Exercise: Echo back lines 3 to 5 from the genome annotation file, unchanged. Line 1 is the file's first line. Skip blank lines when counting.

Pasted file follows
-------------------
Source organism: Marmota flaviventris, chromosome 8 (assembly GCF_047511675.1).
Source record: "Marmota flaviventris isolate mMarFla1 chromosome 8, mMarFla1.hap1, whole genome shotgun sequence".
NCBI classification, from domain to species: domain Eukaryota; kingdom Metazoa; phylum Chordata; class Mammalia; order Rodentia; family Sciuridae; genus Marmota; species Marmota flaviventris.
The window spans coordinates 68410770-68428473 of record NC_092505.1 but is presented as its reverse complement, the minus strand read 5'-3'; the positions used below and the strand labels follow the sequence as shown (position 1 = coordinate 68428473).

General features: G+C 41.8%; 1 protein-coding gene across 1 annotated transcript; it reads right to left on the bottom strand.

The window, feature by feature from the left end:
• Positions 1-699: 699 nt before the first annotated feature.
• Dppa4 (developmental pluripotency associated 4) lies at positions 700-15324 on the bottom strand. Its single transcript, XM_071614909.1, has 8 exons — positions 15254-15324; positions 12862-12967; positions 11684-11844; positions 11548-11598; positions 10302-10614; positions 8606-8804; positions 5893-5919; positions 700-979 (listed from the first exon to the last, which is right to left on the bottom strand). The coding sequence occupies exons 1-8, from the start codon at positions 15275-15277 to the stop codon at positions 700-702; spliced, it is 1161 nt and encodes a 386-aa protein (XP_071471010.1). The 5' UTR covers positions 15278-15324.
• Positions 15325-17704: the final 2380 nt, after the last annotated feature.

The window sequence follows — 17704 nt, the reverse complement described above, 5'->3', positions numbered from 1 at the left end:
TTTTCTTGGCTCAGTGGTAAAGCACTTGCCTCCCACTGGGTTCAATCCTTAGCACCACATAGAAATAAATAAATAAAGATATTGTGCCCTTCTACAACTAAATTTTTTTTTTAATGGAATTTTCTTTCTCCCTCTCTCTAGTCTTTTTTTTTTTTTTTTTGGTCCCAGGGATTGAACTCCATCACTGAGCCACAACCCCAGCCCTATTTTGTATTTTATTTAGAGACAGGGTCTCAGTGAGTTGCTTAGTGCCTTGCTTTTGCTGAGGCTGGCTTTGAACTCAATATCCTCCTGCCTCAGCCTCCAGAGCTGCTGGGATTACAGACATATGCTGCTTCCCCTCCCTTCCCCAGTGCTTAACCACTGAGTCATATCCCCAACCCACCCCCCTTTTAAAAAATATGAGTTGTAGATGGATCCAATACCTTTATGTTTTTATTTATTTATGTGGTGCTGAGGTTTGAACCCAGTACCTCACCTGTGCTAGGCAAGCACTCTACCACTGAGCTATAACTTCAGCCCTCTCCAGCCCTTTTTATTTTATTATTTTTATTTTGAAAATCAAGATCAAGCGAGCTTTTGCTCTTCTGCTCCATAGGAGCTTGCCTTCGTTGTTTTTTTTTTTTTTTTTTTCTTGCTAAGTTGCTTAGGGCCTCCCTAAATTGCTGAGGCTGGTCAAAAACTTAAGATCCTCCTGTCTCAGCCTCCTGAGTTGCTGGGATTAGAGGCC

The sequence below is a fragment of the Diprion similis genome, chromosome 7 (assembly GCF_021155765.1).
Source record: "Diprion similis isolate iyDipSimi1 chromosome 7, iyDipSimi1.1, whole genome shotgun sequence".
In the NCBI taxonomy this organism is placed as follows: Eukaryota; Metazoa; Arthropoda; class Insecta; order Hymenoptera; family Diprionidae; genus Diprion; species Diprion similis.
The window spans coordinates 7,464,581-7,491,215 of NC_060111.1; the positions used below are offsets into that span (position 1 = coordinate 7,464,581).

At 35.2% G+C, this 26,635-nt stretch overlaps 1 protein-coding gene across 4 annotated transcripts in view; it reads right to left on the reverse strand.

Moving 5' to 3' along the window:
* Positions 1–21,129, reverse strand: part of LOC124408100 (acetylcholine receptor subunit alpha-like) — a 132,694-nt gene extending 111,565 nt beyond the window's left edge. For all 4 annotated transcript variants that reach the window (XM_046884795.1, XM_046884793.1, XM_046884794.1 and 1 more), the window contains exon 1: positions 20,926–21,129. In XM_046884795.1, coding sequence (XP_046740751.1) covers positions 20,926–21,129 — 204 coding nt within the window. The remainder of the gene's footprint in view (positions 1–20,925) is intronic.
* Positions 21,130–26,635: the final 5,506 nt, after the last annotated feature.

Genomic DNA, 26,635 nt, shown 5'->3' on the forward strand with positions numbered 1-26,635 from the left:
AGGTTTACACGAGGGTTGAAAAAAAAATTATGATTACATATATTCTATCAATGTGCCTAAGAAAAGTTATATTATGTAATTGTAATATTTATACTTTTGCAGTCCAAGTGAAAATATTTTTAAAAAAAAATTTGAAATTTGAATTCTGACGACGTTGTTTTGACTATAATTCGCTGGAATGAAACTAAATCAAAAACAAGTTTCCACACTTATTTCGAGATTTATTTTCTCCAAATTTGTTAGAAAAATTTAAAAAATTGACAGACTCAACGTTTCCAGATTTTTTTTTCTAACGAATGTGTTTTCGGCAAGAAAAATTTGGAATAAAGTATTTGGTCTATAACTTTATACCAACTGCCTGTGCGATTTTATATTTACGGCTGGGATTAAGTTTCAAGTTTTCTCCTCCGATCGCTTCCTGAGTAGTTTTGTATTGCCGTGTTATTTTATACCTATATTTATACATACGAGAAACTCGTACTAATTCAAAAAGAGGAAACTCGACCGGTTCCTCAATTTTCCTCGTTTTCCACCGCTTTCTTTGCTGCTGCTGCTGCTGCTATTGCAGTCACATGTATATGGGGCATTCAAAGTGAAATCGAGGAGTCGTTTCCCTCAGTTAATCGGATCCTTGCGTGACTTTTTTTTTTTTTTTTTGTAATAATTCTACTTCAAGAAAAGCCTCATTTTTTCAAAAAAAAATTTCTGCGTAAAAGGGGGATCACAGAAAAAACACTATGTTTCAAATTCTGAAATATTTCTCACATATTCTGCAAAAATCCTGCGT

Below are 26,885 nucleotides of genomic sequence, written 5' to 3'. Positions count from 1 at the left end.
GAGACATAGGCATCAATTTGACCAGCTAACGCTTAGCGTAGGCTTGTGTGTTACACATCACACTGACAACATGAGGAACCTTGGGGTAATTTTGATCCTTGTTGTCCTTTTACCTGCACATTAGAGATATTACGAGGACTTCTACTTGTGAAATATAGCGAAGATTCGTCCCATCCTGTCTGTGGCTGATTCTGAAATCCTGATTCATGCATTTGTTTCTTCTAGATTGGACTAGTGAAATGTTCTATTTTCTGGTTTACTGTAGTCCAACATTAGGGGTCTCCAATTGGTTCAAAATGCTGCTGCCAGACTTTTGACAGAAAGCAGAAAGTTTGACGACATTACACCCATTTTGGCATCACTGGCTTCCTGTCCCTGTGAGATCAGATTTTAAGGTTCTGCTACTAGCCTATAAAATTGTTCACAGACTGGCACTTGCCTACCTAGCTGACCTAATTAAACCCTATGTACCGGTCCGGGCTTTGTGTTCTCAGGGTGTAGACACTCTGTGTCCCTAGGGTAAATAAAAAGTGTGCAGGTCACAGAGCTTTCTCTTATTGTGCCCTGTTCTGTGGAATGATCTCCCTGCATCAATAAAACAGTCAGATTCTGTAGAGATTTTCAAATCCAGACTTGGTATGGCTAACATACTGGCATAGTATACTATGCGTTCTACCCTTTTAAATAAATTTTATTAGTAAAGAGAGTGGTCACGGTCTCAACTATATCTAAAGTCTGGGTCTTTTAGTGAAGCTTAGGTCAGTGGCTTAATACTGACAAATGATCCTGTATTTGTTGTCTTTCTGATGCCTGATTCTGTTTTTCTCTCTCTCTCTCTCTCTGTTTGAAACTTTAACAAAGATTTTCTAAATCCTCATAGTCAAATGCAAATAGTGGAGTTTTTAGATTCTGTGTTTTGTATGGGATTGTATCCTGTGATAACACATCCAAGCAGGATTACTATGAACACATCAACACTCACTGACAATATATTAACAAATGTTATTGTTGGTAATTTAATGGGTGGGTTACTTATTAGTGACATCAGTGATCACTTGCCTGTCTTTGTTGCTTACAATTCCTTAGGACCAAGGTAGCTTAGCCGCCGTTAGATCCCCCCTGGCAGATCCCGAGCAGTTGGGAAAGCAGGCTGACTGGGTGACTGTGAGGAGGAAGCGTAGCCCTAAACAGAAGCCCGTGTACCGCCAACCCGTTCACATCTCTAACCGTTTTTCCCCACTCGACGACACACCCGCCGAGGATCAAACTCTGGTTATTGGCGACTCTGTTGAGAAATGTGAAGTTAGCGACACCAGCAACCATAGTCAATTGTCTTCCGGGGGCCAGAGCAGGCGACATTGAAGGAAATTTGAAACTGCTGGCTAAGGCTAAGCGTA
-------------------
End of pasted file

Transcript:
NCBI classification, from domain to species: domain Eukaryota; kingdom Metazoa; phylum Chordata; class Mammalia; order Rodentia; family Sciuridae; genus Marmota; species Marmota flaviventris.
The window spans coordinates 68410770-68428473 of record NC_092505.1 but is presented as its reverse complement, the minus strand read 5'-3'; the positions used below and the strand labels follow the sequence as shown (position 1 = coordinate 68428473).

General features: G+C 41.8%; 1 protein-coding gene across 1 annotated transcript; it reads right to left on the bottom strand.